History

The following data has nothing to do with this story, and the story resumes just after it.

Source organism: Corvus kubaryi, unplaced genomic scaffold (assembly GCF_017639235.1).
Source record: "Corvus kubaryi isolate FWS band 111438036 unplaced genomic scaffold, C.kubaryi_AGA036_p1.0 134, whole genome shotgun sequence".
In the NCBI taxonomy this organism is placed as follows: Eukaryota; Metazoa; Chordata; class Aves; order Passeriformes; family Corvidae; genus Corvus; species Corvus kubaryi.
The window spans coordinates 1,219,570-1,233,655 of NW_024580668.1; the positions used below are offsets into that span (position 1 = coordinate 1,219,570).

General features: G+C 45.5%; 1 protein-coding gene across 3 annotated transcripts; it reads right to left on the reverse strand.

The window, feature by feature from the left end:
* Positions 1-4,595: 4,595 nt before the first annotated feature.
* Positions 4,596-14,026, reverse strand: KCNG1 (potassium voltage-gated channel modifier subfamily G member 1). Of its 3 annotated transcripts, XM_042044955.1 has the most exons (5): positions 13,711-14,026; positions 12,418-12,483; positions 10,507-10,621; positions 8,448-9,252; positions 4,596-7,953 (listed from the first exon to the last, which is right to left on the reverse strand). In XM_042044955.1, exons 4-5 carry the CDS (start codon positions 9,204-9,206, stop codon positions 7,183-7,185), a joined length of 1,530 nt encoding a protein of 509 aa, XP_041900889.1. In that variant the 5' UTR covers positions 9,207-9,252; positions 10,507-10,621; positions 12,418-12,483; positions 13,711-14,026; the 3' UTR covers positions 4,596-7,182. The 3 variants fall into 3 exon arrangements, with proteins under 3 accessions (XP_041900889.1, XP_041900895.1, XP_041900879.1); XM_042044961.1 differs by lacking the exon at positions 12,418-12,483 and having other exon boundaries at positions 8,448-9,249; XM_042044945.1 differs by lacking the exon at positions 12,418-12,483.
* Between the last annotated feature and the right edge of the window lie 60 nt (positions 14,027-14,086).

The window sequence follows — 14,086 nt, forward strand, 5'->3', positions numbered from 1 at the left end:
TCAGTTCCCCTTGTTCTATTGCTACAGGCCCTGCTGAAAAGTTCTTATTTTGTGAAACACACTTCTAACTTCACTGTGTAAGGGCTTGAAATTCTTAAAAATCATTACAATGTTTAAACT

The Studio Galleria Romanelli is one of the oldest active sculpture studios in Europe. The incredible building of the Studio Galleria Romanelli is located in the artistic heart of Florence, the Oltrarno (“the other side of the river Arno”). Originally a church, it became Lorenzo Bartolini’s sculpture studio in the early 1800s. Bartolini (1777 – 1850) was one of the greatest Italian sculptors of the Nineteenth century. A vast collection of model in plaster made by the Master is visible at Galleria dell'Accademia where the layout of the sculpture is inspired to the arrangment designed by the artist in his Studio in Borgo San Frediano. Pasquale Romanelli (1812-1887), his favourite pupil, became his successor in the direction of the sculpture atelier and also founded an art gallery in 1860. Pasquale was the first of five generations of sculptors in the Romanelli family. He was succeeded by his son Raffaello Romanelli (1856-1928), followed by Romano Romanelli (1882-1968), then Folco Romanelli and currently Raffaello C. Romanelli. Today the studio is still owned and run by the Romanelli family, and it has recently been restored. It is both an art gallery and a sculpture studio. The sculptures made by the several generations of Romanellis, and those produced by the gallery, are spread worldwide. The previous function of the building as a church (15th century), still remain in the architectural features, such as the large arches and the 16 - meters - high ceilings. In the early 19th century, this space became a sculpture studio and some of the original tools still remain here: the rotating square wooden pedestal in the middle of the main room, where the biggest monuments are sculpted; while the two rams heads facing each other, on both the north and south walls, were used to lift heavy sculptures. The whole place hosts hundreds of original plaster sculptures that belong to the family collection.